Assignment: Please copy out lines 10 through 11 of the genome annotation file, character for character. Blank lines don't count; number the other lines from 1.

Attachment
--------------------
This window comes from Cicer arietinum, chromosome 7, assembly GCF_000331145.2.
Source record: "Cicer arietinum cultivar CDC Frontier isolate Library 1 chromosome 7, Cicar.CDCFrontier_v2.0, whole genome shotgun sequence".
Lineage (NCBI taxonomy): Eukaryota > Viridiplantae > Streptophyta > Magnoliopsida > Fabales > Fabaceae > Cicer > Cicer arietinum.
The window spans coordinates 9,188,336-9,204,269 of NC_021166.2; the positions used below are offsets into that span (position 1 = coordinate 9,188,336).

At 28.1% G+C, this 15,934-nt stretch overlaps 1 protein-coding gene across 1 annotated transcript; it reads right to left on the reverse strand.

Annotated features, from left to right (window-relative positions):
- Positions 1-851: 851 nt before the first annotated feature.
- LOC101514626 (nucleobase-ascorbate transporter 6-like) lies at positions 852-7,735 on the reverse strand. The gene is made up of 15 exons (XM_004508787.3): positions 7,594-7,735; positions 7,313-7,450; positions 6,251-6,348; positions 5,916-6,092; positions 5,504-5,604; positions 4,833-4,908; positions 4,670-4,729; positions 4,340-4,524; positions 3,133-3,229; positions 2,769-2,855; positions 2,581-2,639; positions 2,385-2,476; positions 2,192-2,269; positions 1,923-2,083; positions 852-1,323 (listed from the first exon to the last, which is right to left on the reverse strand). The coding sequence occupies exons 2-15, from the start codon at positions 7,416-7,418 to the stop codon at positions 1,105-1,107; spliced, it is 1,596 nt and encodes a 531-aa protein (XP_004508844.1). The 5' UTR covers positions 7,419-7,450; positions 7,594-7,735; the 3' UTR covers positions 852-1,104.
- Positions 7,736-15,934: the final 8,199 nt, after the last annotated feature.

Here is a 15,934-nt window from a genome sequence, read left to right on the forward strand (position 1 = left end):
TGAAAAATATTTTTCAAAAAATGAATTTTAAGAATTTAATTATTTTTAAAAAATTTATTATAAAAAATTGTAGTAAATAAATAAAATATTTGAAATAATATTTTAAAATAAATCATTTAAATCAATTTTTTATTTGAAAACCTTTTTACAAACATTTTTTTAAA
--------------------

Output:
Here is a 15,934-nt window from a genome sequence, read left to right on the forward strand (position 1 = left end):
TGAAAAATATTTTTCAAAAAATGAATTTTAAGAATTTAATTATTTTTAAAAAATTTATTATAAAAAATTGTAGTAAATAAATAAAATATTTGAAATAATATTTTAAAATAAATCATTTAAATCAATTTTTTATTTGAAAACCTTTTTACAAACATTTTTTTAAA